The bidding for Warner Music Group
"Apple could buy Warner, with an enterprise value of $2.7 billion, and the rest of the music industry by making only a small dent in its $60 billion cash hoard," The Wall Street Journal's Heard on the Street column suggests this morning.
Martin Peers quickly backs off his suggestion.
"It is much more profitable, after all, to make the hardware that runs the content than to actually take a risk on the content itself," he goes on to write.
It's way too easy to spend Apple's money. The country's most valuable technology company continues to pad its coffers with no interest in shelling out money for a massive share buyback or initiating a dividend policy. The cash king of Cupertino closed out its latest quarter with $59.7 billion in cash, short-term investments, and marketable securities. It's only natural to see its name stapled to every bogus buyout rumor.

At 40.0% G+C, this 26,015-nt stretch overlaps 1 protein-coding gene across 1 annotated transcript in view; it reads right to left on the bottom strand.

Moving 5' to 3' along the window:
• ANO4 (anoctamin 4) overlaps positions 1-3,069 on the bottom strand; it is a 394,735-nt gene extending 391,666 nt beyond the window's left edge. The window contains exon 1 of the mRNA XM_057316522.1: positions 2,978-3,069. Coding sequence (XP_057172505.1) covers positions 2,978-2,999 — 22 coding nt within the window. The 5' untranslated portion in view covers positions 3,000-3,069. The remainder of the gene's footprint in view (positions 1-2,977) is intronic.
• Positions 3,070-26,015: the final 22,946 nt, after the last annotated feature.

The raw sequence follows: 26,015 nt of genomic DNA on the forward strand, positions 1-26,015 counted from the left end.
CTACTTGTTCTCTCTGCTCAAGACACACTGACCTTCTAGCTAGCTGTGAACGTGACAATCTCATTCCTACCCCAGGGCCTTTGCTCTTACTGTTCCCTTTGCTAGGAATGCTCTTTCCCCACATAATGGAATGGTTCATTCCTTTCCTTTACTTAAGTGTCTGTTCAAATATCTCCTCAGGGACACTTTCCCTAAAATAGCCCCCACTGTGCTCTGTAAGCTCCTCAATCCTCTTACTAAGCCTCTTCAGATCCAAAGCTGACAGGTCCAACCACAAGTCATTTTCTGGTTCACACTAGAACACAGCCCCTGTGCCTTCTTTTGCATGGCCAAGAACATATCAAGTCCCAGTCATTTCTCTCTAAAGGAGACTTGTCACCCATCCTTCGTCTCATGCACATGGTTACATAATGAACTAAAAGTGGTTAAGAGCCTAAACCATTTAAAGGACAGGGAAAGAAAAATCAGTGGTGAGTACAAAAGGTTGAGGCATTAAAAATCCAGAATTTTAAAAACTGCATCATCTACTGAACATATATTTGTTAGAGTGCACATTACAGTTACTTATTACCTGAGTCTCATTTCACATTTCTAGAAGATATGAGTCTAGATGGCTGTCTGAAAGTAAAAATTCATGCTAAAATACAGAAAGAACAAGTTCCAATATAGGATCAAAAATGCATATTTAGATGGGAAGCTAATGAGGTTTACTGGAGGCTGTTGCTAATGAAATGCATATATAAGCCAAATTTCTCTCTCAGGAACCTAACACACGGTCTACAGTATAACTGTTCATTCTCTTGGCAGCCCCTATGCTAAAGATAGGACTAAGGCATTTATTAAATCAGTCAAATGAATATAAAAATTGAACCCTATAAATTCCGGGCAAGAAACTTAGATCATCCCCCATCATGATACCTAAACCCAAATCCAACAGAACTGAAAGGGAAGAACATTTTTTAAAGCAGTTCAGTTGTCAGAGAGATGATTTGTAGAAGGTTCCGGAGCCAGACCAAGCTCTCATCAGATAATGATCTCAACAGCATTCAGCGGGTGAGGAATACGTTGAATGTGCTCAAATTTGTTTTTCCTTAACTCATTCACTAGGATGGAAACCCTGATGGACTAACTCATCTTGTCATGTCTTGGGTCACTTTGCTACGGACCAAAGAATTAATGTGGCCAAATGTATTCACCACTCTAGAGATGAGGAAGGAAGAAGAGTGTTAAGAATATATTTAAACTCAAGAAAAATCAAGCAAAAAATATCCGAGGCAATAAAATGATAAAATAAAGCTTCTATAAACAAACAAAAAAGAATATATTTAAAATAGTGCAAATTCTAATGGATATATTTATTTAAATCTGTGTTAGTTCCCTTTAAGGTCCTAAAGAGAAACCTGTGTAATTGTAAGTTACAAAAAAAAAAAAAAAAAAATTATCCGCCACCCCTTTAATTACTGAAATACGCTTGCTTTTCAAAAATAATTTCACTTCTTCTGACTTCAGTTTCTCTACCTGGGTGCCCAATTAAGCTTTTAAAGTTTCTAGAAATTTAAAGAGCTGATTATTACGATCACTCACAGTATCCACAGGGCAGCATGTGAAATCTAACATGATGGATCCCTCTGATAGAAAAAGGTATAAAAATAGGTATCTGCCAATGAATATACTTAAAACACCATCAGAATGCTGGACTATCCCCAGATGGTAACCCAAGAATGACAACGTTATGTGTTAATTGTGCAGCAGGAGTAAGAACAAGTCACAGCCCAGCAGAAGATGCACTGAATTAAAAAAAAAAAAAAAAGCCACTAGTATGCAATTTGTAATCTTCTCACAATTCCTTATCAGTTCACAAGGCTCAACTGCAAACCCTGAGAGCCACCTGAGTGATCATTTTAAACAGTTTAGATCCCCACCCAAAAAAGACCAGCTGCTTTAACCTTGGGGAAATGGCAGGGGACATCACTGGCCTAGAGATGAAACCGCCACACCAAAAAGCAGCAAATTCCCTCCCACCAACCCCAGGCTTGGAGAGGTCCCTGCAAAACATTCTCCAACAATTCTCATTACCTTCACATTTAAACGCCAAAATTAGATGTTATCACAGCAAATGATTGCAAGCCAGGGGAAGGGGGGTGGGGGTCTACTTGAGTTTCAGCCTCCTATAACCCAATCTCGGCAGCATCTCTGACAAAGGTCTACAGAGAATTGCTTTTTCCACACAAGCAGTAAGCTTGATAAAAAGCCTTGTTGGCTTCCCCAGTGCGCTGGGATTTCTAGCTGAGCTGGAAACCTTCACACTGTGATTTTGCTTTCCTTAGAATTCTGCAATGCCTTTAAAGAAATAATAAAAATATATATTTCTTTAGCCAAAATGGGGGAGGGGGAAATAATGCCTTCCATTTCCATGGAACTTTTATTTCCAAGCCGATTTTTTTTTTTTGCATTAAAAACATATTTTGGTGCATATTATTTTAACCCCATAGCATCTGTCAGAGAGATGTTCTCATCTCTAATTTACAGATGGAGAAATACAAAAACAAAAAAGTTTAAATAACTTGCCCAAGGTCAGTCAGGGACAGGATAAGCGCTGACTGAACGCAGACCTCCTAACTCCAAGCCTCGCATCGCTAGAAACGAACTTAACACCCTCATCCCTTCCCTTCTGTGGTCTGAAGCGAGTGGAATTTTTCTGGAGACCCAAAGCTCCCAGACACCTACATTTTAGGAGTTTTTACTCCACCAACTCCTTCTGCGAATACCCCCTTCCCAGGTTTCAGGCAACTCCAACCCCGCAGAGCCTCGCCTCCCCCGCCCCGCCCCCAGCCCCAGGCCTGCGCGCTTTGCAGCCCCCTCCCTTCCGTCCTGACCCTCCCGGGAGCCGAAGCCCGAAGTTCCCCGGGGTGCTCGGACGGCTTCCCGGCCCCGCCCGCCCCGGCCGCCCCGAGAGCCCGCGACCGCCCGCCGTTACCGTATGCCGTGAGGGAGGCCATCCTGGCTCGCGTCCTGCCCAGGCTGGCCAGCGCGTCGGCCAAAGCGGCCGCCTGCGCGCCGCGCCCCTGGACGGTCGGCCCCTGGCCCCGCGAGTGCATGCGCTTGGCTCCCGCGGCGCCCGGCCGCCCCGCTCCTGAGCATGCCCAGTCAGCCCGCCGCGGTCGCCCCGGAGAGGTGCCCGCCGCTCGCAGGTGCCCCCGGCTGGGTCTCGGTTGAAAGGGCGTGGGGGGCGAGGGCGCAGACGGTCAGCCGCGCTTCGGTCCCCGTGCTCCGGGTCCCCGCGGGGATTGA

There's little to gain in making a play for Warner.
- Owning one of the major labels would be seen as a conflict of interest by rival record companies.
- Prerecorded music with chunky overhead just isn't good business anymore. Warner has posted nine consecutive quarterly deficits.
- Digital music is no longer a savior. Download revenue at Warner has taken a sequential hit in each of the past three quarters.
Why would Apple want in on that downtrend? The iTunes Music Store may be the country's leading prerecorded music retailer, but it's also the great leveler. Artists no longer need major labels to get noticed.
There will be bidders for Warner.
Reports have surfaced of Sony
These are the names that make sense.
Who do you think will buy WMG? Share your thoughts in the comment box below.